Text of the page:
My only criticism of the book is the contents of chapter 11, in which the authors encourage the idea of self-forgiveness. I strongly disagree with this idea. This is because I believe that when a Christian is unable to forgive themselves, they are basically saying that they messed up so bad that they can’t accept Christ’s forgiveness. That is a lie that Satan desperately wants us to believe. Instead of addressing apologies to yourself, you need to address them to God and then fully believe that He has forgiven you. While spending a whole chapter talking about apologizing to yourself, they spend hardly any time discussing apologizing to God when we’ve sinned against Him. I understand that they presented this idea from the perspective of counselors, but to me, this idea is not grounded in good theology.
Aside from my disagreements about self-forgiveness, I still think this is a great book and would recommend it to practically anyone. Get your copy today!
* I received a copy of this book from the publisher for the purpose of this review
If you want to read my review of Gary Chapman's book, The 5 Love Languages (Singles Edition), click here
To read reviews of some other book on the topic of forgiveness, click here
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I was looking forward to reading this book from the first time I heard about it. I have enjoyed all the books I’ve read by Lysa, but have found that her last several books have been personally significant. With each of her last few releases, especially Uninvited, It’s Not Supposed to Be This Way, and now Forgiving What You Can’t Forget, her books have proven to become more and more relevant to what I have gone through in my personal life. While each book by itself is powerful, all three books together are a powerful tool for those who have dealt with pain caused by the actions of others. The topic of forgiveness is difficult but is also incredibly freeing, if you choose to embrace it over bitterness. This is now my top resource on this topic. I cannot recommend it enough ~ Bethel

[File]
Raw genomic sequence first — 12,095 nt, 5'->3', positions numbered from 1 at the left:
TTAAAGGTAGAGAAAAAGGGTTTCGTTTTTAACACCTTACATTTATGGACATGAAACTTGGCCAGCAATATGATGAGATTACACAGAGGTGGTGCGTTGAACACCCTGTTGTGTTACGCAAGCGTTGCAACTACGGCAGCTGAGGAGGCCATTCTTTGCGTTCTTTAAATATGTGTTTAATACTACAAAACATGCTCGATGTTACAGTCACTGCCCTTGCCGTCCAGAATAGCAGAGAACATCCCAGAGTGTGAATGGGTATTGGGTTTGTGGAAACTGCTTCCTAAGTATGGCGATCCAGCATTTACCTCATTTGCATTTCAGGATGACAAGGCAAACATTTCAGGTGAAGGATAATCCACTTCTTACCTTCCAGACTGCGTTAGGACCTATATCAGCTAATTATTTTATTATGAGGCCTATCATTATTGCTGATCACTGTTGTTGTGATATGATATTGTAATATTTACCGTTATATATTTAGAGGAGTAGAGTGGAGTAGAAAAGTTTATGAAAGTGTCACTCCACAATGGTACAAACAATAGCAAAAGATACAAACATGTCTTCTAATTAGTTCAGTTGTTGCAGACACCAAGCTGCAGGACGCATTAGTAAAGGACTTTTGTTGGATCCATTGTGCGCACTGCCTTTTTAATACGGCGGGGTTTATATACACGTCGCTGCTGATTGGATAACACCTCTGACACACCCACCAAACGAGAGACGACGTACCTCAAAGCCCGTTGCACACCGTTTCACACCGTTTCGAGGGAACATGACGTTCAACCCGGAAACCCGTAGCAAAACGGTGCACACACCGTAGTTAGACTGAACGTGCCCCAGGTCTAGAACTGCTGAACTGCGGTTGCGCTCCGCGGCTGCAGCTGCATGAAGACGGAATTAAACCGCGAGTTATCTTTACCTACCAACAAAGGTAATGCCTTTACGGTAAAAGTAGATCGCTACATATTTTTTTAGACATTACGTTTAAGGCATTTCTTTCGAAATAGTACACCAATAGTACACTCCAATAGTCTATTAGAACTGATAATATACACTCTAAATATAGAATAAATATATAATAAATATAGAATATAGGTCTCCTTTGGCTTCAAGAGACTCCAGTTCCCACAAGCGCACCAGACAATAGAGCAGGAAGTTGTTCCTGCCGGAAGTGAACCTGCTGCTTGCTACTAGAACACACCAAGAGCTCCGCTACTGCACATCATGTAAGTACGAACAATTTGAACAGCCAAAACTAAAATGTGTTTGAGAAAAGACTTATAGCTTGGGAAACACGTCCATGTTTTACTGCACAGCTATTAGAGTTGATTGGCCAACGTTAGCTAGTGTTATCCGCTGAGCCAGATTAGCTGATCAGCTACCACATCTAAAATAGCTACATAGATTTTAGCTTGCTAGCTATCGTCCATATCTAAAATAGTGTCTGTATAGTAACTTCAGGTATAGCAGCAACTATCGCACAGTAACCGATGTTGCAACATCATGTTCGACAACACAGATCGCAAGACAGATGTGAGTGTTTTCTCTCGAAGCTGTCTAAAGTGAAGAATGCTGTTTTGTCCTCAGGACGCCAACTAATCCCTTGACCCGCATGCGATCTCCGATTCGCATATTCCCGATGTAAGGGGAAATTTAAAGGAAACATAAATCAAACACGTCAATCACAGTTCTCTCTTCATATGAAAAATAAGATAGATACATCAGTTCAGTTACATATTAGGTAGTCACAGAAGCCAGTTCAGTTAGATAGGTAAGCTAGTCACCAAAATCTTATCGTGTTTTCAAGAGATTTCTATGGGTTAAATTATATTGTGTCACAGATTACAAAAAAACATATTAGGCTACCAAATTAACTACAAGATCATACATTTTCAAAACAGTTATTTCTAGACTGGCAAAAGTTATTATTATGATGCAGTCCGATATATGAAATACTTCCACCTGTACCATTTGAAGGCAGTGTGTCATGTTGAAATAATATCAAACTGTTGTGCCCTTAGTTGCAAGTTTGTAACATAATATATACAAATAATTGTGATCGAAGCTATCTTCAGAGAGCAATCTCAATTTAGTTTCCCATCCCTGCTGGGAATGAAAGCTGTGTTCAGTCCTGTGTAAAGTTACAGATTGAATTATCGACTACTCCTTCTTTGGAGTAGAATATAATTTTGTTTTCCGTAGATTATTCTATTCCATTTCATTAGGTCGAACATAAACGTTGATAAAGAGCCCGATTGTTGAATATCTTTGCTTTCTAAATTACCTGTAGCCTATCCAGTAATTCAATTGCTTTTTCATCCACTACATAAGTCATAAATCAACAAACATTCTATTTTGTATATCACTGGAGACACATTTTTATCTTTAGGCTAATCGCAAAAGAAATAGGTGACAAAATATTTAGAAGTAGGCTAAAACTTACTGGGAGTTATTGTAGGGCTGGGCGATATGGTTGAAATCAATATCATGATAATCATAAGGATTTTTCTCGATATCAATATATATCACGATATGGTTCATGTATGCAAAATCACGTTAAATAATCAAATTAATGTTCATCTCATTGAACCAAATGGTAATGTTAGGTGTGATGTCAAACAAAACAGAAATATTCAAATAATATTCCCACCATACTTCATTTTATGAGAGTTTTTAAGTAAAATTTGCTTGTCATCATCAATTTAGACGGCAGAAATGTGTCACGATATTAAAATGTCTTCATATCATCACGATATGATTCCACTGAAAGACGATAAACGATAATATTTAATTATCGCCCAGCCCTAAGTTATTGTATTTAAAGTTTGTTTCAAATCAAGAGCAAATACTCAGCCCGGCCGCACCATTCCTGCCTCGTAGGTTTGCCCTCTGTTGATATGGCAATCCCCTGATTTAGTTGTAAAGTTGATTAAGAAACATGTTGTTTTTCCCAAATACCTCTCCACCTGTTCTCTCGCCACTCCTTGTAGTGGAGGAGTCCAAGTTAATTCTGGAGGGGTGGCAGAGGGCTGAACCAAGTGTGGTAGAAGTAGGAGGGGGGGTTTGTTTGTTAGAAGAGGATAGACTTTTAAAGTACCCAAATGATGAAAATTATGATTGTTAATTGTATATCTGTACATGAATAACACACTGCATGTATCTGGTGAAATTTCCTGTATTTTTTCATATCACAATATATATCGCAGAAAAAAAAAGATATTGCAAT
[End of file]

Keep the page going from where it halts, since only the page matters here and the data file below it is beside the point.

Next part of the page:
Forgiveness is one of the hardest things Christians are called to do in the Scriptures, especially when they have been hurt deeply by the actions of others. We are well aware of the Scripture’s call to forgive, but we can’t let go of what happened to us. Relationships are destroyed, bitter words are exchanged, and the pain afterwards refuses to let us move on. It often feels like forgiving is letting our offender off the hook, so we are holding ourselves captive to our pain, all while thinking that we are holding our offenders responsible. This leads to a vicious cycle that seems like it will never end. It makes us ask the question: how can I learn to forgive what I can’t forget?